Theory, Analysis & Survey Courses
At AFI, there are 12 credits of class dedicated to theory, analysis, strategy, and survey. At NYU, a minimum of 10 credits are required, but students can take up to 18 if desired. There’s more choice. From what I’ve learned, famous guests are more often found doing one-off lectures at AFI than at NYU.
INTERESTING FACT #1
Class is in session for 20 months over the 2.5-year program at AFI. At NYU, class is in session 14 months over the course of 2 years. For essentially the same amount of money, you get 6 months less class time at NYU, which can feel like a bad deal. There’s another way to look at this. There is such a thing as over-workshopping one's work and if a writer is constantly in class, there is no time for the work to breathe. I personally see the breaks as an essential opportunity to go inward with one’s work.
INTERESTING FACT #2
Everyone at AFI agrees that the institution favors DPs and Directors, and the other disciplines are there to serve them. If a screenwriter and director disagree on an approach for a cycle film, the faculty will back the director. While I understand this is the real-world approach, I don’t want a place of learning to adopt such a dynamic. Like at UCLA and USC, NYU treats their screenwriters as masters of their department and not as supporting characters.
Both AFI and NYU are top-3 film schools.
There is award-winning staff in both programs. I added the IMDB credits from the faculty that teaches first-year students at both schools. AFI’s first-year writing faculty totaled 13 IMDB credits; NYU’s totaled 10. It should be noted, though, that produced playwrights do not receive IMDB credits, so there is a proportion of the NYU faculty that doesn't fall under this credit metric despite being enormously successful (i.e. Lucas Hnath, Suzy Lori Parks, etc.).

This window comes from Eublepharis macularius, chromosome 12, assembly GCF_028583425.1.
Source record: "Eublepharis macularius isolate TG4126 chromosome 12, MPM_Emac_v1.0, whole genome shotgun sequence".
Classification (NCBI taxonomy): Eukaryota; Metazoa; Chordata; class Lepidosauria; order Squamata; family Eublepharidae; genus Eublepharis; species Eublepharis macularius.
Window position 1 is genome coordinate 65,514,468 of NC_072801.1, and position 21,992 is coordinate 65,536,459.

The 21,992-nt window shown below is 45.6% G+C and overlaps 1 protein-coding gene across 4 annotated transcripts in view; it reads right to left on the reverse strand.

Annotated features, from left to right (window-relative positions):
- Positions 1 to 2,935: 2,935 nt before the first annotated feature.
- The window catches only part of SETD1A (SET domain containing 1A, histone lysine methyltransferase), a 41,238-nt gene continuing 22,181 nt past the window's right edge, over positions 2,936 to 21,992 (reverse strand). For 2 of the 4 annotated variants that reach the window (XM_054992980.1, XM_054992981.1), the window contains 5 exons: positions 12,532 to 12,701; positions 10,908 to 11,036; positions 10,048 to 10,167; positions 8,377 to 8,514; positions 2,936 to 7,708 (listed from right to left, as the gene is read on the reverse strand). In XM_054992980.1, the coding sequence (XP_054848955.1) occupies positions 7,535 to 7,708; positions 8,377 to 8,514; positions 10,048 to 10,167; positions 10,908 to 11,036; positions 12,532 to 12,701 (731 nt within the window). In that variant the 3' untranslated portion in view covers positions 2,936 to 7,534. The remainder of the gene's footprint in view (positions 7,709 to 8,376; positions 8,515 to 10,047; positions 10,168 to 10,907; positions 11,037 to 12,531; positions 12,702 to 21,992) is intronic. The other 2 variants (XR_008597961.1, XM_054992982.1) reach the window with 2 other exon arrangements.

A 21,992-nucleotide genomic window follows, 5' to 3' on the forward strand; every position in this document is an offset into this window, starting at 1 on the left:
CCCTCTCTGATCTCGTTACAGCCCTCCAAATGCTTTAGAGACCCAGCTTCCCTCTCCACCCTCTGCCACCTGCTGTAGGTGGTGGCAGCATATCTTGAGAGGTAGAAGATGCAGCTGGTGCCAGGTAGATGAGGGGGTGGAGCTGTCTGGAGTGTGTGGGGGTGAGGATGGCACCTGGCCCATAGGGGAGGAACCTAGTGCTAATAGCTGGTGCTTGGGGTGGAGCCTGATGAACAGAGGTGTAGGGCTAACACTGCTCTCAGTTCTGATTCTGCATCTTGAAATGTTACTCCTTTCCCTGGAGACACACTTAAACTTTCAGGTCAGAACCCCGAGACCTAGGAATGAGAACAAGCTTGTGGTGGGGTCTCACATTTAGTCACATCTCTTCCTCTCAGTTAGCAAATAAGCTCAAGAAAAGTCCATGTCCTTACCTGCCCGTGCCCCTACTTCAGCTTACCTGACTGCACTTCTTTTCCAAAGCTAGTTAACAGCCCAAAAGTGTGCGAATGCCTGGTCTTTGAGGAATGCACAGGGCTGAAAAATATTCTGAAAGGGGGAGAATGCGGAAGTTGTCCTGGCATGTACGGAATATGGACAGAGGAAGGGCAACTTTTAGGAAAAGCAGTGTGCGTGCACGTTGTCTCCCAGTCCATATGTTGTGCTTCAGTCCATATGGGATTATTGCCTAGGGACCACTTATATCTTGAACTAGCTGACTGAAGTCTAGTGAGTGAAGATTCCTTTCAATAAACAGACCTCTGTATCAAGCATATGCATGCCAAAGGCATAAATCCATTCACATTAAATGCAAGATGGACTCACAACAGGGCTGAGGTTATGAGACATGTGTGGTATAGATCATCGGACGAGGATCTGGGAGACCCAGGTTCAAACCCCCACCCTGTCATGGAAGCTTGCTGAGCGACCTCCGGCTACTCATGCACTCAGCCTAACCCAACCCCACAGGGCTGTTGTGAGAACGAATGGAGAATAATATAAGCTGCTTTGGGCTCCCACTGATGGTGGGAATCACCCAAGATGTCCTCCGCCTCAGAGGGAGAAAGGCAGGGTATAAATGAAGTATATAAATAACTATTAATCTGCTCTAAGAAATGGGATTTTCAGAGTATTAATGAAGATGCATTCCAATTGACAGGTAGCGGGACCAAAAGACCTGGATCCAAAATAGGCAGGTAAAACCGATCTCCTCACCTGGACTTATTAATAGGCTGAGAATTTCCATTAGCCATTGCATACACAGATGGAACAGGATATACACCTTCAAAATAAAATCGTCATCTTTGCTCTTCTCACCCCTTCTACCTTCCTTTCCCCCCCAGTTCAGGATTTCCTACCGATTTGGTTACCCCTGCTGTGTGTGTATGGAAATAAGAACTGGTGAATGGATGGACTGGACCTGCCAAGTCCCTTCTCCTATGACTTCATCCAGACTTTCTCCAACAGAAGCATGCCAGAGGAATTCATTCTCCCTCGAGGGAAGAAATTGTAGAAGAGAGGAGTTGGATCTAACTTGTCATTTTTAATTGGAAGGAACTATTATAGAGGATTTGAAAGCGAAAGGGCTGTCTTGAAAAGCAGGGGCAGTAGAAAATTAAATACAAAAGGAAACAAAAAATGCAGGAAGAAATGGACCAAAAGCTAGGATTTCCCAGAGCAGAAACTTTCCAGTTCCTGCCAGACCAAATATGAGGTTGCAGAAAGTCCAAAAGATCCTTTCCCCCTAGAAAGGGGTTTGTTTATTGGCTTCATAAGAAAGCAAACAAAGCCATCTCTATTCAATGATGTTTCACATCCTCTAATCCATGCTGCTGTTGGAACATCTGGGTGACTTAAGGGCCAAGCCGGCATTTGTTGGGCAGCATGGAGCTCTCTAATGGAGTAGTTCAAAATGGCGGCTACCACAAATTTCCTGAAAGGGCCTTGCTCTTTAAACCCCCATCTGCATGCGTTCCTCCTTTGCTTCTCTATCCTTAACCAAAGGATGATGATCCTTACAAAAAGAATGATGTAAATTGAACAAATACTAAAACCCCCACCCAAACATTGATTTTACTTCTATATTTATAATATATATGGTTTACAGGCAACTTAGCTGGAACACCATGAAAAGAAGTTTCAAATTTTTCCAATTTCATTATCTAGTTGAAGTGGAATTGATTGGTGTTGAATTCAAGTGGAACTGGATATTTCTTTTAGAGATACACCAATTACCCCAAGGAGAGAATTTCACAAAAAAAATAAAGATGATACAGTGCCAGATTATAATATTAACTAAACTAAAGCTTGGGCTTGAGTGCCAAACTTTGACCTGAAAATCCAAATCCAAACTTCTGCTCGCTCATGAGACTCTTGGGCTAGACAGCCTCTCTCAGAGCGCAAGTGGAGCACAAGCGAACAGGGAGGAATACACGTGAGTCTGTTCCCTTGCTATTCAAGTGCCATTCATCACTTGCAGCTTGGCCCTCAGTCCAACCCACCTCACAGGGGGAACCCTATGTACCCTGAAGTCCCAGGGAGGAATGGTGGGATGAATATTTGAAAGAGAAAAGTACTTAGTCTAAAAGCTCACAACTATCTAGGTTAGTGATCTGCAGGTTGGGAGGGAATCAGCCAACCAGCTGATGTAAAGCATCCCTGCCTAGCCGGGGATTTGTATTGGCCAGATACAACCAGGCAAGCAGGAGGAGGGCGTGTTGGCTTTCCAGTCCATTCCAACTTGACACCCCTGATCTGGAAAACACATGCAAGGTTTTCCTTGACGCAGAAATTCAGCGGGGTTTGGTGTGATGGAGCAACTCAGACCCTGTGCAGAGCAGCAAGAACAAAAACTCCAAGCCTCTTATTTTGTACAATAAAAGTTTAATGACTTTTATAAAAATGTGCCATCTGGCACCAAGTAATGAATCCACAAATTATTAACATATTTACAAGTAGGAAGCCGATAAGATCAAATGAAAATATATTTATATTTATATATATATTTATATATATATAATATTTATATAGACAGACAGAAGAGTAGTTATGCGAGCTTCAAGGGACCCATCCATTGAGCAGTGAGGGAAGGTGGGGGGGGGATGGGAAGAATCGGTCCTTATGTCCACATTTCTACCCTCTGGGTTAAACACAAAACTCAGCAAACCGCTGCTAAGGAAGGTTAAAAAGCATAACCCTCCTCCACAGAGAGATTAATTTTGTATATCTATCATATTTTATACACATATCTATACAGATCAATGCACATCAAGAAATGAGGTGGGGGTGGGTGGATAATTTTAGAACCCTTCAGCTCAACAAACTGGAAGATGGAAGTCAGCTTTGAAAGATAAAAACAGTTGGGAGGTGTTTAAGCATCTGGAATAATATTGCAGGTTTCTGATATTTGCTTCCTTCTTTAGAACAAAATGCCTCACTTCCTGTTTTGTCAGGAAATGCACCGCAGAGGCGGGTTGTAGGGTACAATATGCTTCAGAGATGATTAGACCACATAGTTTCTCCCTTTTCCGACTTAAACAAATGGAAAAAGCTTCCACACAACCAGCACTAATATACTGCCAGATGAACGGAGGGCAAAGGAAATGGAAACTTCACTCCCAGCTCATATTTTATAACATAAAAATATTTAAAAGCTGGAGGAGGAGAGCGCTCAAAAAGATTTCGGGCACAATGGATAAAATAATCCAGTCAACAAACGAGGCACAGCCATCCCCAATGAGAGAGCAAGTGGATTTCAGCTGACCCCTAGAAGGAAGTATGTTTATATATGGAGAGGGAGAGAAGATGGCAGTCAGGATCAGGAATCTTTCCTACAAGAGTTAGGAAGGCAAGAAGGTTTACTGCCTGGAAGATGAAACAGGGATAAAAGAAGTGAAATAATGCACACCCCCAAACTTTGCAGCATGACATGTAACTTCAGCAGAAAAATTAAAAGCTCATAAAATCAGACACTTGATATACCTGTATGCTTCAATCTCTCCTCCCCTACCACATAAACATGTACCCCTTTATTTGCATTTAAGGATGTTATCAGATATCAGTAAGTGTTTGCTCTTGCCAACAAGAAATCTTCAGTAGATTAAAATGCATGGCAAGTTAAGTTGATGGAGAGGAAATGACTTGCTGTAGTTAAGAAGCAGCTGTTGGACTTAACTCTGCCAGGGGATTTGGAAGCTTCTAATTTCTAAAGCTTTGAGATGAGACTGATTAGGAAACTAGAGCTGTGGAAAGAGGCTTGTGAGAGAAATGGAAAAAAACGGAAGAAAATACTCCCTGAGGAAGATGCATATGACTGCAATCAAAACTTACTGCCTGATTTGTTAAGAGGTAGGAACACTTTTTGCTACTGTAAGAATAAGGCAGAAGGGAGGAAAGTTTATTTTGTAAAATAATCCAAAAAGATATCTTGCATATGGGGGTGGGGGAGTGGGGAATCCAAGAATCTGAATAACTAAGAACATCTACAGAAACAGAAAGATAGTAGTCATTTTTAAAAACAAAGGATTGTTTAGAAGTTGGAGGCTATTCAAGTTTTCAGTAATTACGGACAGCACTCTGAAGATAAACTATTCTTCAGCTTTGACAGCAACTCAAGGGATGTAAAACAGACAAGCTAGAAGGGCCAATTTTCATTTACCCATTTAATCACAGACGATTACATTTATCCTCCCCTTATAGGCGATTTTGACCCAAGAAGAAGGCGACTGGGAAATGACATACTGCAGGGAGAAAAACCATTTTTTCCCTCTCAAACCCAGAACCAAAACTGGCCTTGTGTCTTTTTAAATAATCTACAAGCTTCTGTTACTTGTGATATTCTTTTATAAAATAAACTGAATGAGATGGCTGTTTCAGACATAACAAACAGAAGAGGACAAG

Finally, if you add up all of the IMDB credits of the faculty advertised on each school’s website, NYU has more.
NYU network is inarguably more expansive, whereas AFI’s is more rarefied.
AFI workshops range from 8-10 students per class. NYU has 12 usually (which seems unusually large compared to what I’ve heard from other schools).
I’ve lived in LA and NYC. Based on my personal experience, this is how much I believe I will need to live for two years based on both schools:
|Tuition||$ 55,965||$ 60,768|
|Production Material & fees||$ 3,383||$ 2,676|
|Sub total||$ 59,348||$ 63,444|
|Room & Board Allow.||$ 20,400||$ 24,000|
|Supplies Allow.||$ 824||$ 824|
|Transportation||$ 7,200||$ 1,440|
|Insurance||$ 3,484||$ 3,484|
|Misc/ Personal / Loan||$ 3,894||$ 3,894|
|Sub total||$ 35,802||$ 33,642|
|Total Costs||$ 95,150||$ 97,086|
|Total Costs (2yrs)||$ 192,300||$ 194,172|
The cost without any sort of scholarship is nearly identical.
Since you meet with directors, editors, DPs, and set designers at AFI, the school is clearly way better for potential lifelong collaborations. Collaboration is not built into the curriculum at NYU, so you can graduate without ever working with filmmakers specializing in other disciplines. If you are outgoing, then you can likely collaborate with director grad students, but it is not common.
AFI wins: 2; NYU wins: 3; Equal: 4;
Ultimately, I felt a personal connection to the faculty at NYU, so I chose to enroll in their program. They also gave me money. If you have questions about the programs, please do not hesitate to DM me.